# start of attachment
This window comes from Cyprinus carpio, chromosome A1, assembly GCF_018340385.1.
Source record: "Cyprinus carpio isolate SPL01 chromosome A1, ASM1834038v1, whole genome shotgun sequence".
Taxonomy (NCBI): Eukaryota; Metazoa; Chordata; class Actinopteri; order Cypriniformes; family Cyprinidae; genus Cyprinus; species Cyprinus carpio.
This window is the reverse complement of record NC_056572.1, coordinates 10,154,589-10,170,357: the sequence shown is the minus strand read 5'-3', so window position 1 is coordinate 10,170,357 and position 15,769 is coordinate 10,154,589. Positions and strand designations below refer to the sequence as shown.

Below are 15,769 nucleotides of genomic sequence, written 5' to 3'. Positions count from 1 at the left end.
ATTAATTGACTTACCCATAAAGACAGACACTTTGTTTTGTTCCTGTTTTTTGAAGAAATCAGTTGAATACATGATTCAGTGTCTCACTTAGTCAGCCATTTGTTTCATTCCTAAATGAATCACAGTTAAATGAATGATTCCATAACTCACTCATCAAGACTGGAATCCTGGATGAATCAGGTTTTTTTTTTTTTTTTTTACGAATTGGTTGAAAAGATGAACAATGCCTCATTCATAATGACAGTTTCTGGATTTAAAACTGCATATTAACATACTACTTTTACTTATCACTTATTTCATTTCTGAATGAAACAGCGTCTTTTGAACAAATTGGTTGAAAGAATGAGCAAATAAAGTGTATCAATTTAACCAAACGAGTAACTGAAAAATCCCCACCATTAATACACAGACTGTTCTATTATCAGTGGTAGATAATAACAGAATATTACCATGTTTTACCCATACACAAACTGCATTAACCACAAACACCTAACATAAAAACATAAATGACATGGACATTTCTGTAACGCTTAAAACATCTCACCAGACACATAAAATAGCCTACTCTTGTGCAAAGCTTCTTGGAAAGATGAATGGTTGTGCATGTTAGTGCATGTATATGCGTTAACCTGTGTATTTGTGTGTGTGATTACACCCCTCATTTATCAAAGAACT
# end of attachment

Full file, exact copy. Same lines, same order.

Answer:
This window comes from Cyprinus carpio, chromosome A1, assembly GCF_018340385.1.
Source record: "Cyprinus carpio isolate SPL01 chromosome A1, ASM1834038v1, whole genome shotgun sequence".
Taxonomy (NCBI): Eukaryota; Metazoa; Chordata; class Actinopteri; order Cypriniformes; family Cyprinidae; genus Cyprinus; species Cyprinus carpio.
This window is the reverse complement of record NC_056572.1, coordinates 10,154,589-10,170,357: the sequence shown is the minus strand read 5'-3', so window position 1 is coordinate 10,170,357 and position 15,769 is coordinate 10,154,589. Positions and strand designations below refer to the sequence as shown.

Below are 15,769 nucleotides of genomic sequence, written 5' to 3'. Positions count from 1 at the left end.
ATTAATTGACTTACCCATAAAGACAGACACTTTGTTTTGTTCCTGTTTTTTGAAGAAATCAGTTGAATACATGATTCAGTGTCTCACTTAGTCAGCCATTTGTTTCATTCCTAAATGAATCACAGTTAAATGAATGATTCCATAACTCACTCATCAAGACTGGAATCCTGGATGAATCAGGTTTTTTTTTTTTTTTTTTACGAATTGGTTGAAAAGATGAACAATGCCTCATTCATAATGACAGTTTCTGGATTTAAAACTGCATATTAACATACTACTTTTACTTATCACTTATTTCATTTCTGAATGAAACAGCGTCTTTTGAACAAATTGGTTGAAAGAATGAGCAAATAAAGTGTATCAATTTAACCAAACGAGTAACTGAAAAATCCCCACCATTAATACACAGACTGTTCTATTATCAGTGGTAGATAATAACAGAATATTACCATGTTTTACCCATACACAAACTGCATTAACCACAAACACCTAACATAAAAACATAAATGACATGGACATTTCTGTAACGCTTAAAACATCTCACCAGACACATAAAATAGCCTACTCTTGTGCAAAGCTTCTTGGAAAGATGAATGGTTGTGCATGTTAGTGCATGTATATGCGTTAACCTGTGTATTTGTGTGTGTGATTACACCCCTCATTTATCAAAGAACT